Introduction

For several decades now, English grammar has been synonym to the grammar of written English, that is, spoken English has been completely neglected to the benefit of writing. The introduction of new technologies in linguistic research and the compilation of linguistic corpora have facilitated the access to spoken English. In answer to this, SPERTUS intends to focus entirely on the description of modern oral English grammar. This project is also concerned with the description of spoken English according to text-type or gender and with the study of English speech from the perspective of teaching and learning.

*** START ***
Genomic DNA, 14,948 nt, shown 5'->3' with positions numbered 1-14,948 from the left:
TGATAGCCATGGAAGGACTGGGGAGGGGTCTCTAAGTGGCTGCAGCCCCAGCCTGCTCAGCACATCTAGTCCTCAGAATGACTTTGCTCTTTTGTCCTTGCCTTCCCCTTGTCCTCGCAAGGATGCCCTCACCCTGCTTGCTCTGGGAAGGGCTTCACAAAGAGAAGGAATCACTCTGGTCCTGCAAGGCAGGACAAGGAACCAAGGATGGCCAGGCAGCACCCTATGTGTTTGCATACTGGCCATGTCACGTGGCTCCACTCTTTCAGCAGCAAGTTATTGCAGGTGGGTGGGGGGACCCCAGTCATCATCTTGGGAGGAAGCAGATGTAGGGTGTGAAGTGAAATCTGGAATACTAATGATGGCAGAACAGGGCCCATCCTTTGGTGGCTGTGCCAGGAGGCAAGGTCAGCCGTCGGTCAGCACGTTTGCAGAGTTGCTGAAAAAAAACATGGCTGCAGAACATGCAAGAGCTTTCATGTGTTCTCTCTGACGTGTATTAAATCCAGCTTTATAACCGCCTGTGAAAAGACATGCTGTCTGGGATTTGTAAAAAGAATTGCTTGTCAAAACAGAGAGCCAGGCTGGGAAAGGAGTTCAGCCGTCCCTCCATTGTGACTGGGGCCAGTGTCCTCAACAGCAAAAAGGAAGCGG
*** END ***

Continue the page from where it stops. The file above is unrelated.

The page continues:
This project is organized in three main stages. In the first of them, we will pay attention to those features which are exclusive to spoken English vs. written English. We will also be studying those phenomena of spoken English which show a higher or lower frequency with respect to writing. Among other, we could mention the following: 1) the use of adverbs and intensifiers; 2) backchannels; 3) discourse markers; 4) hedges; 5) question tags and tails; and 6) morphosyntactic forms that are exclusive to English speech. In a second stage, a new complementary object will be added: the variation of spoken English according to the context of use. This project is intended to investigate in depth the defining features of some oral texts, particularly those in the field of academic communication, as well as other situations of use (ordinary conversations between two or more speakers, oral presentations, parliamentary debates, etc). At this stage, we will also be considering the non-verbal component of spoken language. Finally, the third stage concentrates on a contrastive perspective and on learning. We believe, on the basis of our own experience as English teachers and on the account of numerous references to this issue by different scholars, that there is a relative failure in the teaching and learning of spoken English in our country. This project also sets out to describe and analyze the specific difficulties English learners and non-native users find in their oral communication as a first step leading to the adoption of corrective measures. The information collected from the analysis conducted in the first and second parts of the project will serve as a background to identify areas in which the use of spoken language by students and non-natives differs from the native norm. For the fulfilment of these objectives we will analyze the data extracted from general corpora, such as ICE, BNC, COBUILD, and the Longman Spoken and Written English Corpus, which contain written and spoken data. We will also be using specific corpora of oral English, such as MICASE (Michigan Corpus of Academic Spoken English), SWITCHBOARD and CONCADE (Cambridge-Nottingham Corpus of Discourse in English). For the third part, we will be examining the Spanish component of the ICLE (International Corpus of Learner English) and SULEC (Santiago University Learner of English Corpus). At times, it will be necessary to supplement this information with collections of oral data from particular contexts.